Abbas to U.S.: Negotiate with Israel on our behalf
Proxy arrangement could provide a way around current deadlock over reviving Israeli-Palestinian talks.
Palestinian President Mahmoud Abbas has proposed that the Obama administration negotiate the final borders of a Palestinian state with Israel, a Palestinian official said Wednesday, as a U.S. envoy headed to the region for another attempt to restart Mideast peace talks.
Such a proxy arrangement could provide a way around the current deadlock over reviving Israeli-Palestinian talks, which broke off more than a year ago. Abbas says he won't return to the table without a complete Israeli settlement freeze, something Israeli Prime Minister Benjamin Netanyahu has refused to do.
As an alternative, U.S. officials could replace Palestinian negotiators in border talks with Israel, said an Abbas aide, who spoke on condition of anonymity because he was not authorized to discuss the content of internal meetings. The U.S. negotiators would be given clear parameters, the aide said.
The state would have to be established in the territories Israel captured in the 1967 Mideast War - the West Bank, Gaza and east Jerusalem - but the Palestinians would agree to swap up to 3 percent of the territory to accommodate some Israeli settlements, the aide said.
Abbas made the proposal in recent meetings with Egyptian officials who passed the idea along to Washington, the aide said. It was not clear how the Americans reacted.
Officials at the U.S. Consulate in Jerusalem, which serves the West Bank, had no comment.
Abbas has said much ground has been covered in his talks with Netanyahu's predecessor, Ehud Olmert, and that the time has come for decisions. In those talks, Abbas offered a swap of up to 1.9 percent of West Bank land for Israeli territory, while Olmert proposed 6.5 percent.
Alternately, Abbas could resume negotiations with Netanyahu, provided the Israeli leader agrees to a six-month settlement freeze in the West Bank and east Jerusalem. Netanyahu would not have to announce the freeze, the aide said, presumably to avoid a rebellion in his hardline coalition.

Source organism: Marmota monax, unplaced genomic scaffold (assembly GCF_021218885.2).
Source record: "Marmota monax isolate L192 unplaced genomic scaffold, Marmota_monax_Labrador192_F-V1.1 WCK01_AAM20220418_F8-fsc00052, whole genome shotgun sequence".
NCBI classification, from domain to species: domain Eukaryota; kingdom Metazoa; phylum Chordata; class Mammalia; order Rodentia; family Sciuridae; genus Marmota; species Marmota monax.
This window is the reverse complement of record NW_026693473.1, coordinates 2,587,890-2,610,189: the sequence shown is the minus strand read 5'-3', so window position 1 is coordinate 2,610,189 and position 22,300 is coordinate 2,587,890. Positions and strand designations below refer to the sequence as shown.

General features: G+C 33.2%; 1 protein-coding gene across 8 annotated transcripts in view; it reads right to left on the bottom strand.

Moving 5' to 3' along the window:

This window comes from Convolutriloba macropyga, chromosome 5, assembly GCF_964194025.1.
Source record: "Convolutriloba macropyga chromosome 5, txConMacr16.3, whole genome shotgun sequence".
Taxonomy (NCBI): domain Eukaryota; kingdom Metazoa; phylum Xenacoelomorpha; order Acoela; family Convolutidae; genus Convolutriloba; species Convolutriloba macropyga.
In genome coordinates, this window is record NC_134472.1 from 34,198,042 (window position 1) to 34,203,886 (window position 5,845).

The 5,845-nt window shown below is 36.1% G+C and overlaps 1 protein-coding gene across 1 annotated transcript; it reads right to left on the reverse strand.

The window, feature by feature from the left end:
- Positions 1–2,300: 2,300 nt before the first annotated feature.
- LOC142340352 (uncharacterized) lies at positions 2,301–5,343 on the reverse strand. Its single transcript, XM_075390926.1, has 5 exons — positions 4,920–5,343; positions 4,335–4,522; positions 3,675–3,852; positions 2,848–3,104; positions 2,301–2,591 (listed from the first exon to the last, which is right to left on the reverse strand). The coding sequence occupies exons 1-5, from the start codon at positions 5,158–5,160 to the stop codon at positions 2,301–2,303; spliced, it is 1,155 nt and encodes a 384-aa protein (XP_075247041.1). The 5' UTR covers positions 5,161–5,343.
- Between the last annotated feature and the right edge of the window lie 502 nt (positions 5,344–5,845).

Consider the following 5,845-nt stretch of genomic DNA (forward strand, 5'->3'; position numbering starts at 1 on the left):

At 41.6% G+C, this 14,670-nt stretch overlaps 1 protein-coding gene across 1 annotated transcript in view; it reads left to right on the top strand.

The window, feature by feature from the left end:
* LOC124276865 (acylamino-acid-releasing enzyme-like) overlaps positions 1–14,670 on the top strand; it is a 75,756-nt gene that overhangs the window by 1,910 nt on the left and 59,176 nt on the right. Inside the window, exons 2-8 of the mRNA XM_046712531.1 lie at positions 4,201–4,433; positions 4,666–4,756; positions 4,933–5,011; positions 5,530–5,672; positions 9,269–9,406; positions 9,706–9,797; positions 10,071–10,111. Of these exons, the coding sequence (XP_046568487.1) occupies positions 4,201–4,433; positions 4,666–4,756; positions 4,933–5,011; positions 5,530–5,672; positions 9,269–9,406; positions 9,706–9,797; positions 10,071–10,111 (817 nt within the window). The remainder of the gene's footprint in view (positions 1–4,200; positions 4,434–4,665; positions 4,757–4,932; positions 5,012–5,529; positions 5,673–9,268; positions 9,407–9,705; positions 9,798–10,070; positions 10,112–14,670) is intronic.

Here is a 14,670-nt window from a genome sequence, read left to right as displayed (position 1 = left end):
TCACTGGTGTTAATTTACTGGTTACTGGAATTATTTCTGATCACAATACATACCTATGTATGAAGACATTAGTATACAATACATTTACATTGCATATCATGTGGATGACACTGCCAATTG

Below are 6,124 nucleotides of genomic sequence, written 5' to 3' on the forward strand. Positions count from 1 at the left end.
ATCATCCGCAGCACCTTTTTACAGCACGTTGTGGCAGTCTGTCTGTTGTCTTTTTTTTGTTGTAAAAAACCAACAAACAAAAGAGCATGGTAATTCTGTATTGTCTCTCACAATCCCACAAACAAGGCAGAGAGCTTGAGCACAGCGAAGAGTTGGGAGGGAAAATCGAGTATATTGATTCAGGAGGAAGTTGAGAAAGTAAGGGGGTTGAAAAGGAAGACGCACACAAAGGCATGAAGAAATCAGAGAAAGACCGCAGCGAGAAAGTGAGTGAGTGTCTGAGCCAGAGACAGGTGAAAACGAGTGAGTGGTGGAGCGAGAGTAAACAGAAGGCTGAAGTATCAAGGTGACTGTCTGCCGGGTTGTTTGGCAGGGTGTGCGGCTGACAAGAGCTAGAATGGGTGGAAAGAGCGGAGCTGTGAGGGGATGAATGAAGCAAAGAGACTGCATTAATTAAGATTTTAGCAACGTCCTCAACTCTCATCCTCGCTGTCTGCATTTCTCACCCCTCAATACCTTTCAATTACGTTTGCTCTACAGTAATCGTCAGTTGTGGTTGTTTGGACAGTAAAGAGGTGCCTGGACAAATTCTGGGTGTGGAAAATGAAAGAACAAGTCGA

The Palestinians say settlements on lands they claim threatens the prospects for an independent state.
Netanyahu has imposed a 10-month slowdown on West Bank construction, but opposes any freeze on east Jerusalem. The Palestinians seek east Jerusalem as their capital, while Israel considers all of Jerusalem its eternal capital.
An Israeli official dismissed the idea of an undeclared freeze.
"It is not going to happen. This is against everything the prime minister stands for and believes in," said the official, who spoke on condition of anonymity because it was not a formal offer.
Abbas is expected to discuss his proposal with Obama's Mideast envoy, George Mitchell, who was to arrive in Israel later Wednesday. Mitchell is to hold separate talks with Netanyahu and Abbas on Thursday and Friday.
The Obama administration has suggested bypassing the settlement issue by getting the two sides to discuss the borders of a Palestinian state, including a partition of Jerusalem.
However, Abbas aide Nabil Abu Rdeneh said talks cannot resume without a freeze. "This is a test for the U.S. administration and a test of Israel's seriousness about returning to the negotiations," he said.
Also Wednesday, several major international aid agencies said the blockade of the Gaza Strip has undermined the territory's health care system by limiting the entry of medical equipment and the travel of doctors and patients outside for training and treatment.
The agencies, including the World Health Organization and U.N. agencies, called on Israel and Egypt to open their border crossings with Gaza, home to 1.5 million Palestinians.
Max Gaylard, U.N. humanitarian coordinator for the Palestinian territories, said Gaza's health situation is "entirely man-made" and could be fixed only through greater access.
Israel and Egypt first restricted access to Gaza in 2006, after the capture of an Israeli soldier by Hamas-allied militants. They tightened the blockade a year later, after Hamas seized control of the territory.
This has prevented the repair of medical facilities damaged or destroyed in Israel's military offensive against Hamas a year ago.
Israel says it limits the goods that enter Gaza so they will not benefit Hamas, a group that calls for destruction of the Jewish state.
Israeli Foreign Ministry spokesman Yigal Palmor said Israel cooperates with aid agencies and that conditions in Gaza "emanate from the state of war that Hamas has invoked in this territory."